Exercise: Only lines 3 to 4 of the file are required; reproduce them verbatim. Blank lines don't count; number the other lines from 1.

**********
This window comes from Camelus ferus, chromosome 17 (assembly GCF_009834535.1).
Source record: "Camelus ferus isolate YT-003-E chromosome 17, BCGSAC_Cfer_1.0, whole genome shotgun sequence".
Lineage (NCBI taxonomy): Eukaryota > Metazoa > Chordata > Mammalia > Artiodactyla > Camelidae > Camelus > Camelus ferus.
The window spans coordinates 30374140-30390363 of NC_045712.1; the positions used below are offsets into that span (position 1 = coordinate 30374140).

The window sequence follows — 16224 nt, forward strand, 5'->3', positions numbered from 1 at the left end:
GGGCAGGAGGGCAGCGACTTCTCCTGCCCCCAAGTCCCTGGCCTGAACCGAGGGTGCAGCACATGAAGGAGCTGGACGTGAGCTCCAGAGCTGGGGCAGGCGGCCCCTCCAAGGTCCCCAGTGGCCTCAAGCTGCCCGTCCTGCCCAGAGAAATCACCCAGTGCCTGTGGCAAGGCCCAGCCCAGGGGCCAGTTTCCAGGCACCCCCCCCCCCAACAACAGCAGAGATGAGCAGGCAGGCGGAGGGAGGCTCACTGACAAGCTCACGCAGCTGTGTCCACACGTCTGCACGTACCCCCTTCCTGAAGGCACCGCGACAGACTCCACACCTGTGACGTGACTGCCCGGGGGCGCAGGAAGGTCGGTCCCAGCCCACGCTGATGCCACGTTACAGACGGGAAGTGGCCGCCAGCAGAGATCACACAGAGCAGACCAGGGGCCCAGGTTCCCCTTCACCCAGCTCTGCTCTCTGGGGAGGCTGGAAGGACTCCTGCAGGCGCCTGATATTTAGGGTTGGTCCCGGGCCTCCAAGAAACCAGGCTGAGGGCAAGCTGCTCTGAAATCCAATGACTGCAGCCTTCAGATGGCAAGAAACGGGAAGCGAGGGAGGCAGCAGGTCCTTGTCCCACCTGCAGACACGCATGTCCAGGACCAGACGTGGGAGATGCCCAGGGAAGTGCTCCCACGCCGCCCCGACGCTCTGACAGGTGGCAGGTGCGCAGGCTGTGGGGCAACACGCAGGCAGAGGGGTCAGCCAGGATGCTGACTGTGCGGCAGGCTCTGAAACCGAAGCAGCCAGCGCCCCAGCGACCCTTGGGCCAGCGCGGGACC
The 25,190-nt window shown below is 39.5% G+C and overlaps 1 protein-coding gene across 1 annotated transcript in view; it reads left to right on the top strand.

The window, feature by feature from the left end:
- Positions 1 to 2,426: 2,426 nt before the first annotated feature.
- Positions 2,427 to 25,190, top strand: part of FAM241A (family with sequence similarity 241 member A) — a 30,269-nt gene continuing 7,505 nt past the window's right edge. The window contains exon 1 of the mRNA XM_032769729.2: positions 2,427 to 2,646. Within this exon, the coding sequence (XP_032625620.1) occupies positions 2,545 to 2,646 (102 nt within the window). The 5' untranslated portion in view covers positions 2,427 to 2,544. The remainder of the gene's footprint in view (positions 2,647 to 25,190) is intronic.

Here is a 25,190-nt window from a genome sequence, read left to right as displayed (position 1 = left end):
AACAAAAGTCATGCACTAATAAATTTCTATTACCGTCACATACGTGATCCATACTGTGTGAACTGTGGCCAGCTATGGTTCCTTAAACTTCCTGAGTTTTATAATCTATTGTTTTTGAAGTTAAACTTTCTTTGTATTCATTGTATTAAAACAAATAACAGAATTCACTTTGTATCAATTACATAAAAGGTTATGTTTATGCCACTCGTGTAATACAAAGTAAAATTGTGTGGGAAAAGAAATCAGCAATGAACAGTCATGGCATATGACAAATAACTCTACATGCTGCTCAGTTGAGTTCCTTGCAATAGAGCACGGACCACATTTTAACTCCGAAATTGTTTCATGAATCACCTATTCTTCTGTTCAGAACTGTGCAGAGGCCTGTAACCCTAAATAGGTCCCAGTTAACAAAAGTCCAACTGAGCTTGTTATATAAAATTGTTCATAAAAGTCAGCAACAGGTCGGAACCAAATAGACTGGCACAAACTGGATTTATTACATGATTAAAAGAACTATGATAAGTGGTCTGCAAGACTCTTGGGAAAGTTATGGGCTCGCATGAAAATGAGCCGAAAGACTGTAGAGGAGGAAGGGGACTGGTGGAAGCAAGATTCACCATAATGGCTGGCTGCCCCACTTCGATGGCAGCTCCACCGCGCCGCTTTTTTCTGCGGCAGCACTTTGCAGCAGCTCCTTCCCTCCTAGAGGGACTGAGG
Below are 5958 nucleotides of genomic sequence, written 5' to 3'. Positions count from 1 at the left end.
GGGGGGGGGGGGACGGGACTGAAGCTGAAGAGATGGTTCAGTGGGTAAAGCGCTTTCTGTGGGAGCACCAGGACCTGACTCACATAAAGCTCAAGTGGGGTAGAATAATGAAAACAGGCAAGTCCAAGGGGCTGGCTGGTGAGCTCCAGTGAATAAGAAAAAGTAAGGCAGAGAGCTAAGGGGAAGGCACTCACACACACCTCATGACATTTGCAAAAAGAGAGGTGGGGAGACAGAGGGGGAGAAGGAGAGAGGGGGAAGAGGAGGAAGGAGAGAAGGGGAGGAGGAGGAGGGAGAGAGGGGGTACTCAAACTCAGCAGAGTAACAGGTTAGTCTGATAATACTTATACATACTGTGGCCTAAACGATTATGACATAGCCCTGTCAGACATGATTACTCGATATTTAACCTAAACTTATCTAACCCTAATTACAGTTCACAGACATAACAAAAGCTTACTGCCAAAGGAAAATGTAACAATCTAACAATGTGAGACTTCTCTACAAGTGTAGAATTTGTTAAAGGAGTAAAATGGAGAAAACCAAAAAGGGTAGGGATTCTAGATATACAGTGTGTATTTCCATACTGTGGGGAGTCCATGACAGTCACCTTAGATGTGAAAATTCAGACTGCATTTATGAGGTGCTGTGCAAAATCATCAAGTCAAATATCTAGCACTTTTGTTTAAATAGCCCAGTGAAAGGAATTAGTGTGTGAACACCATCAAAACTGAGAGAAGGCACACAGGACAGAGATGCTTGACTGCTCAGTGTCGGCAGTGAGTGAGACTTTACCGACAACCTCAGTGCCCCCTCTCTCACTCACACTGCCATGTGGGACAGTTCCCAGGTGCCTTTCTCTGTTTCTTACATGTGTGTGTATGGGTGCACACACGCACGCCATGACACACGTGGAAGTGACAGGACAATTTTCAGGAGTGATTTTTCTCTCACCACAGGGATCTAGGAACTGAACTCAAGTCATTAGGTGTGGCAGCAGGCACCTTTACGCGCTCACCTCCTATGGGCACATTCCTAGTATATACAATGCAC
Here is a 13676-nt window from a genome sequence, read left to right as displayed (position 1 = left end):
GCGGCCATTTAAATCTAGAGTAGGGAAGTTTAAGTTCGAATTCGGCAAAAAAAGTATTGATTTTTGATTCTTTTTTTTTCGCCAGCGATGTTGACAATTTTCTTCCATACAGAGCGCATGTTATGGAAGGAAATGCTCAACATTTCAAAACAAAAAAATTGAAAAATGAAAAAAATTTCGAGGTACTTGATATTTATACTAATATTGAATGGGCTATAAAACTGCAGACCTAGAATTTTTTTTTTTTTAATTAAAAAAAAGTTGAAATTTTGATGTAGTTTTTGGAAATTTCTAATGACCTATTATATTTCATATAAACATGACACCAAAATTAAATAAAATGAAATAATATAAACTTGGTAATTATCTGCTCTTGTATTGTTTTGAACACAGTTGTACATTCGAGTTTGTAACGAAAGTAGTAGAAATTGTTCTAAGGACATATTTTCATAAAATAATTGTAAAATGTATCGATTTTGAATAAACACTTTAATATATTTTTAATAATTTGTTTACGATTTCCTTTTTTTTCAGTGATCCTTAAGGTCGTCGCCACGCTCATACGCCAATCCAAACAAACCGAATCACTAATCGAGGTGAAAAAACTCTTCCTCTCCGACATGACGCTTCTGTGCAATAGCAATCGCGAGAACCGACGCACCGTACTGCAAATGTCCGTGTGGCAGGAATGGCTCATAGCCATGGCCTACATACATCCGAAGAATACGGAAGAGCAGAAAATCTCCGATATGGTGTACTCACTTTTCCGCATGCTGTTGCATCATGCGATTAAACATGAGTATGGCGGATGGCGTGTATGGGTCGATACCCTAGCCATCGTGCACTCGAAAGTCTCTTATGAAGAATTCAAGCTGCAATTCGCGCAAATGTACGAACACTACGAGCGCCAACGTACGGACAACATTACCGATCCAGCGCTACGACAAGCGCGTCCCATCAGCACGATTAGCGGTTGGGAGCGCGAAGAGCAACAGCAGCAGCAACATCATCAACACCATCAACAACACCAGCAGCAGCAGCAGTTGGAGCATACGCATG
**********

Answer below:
Lineage (NCBI taxonomy): Eukaryota > Metazoa > Chordata > Mammalia > Artiodactyla > Camelidae > Camelus > Camelus ferus.
The window spans coordinates 30374140-30390363 of NC_045712.1; the positions used below are offsets into that span (position 1 = coordinate 30374140).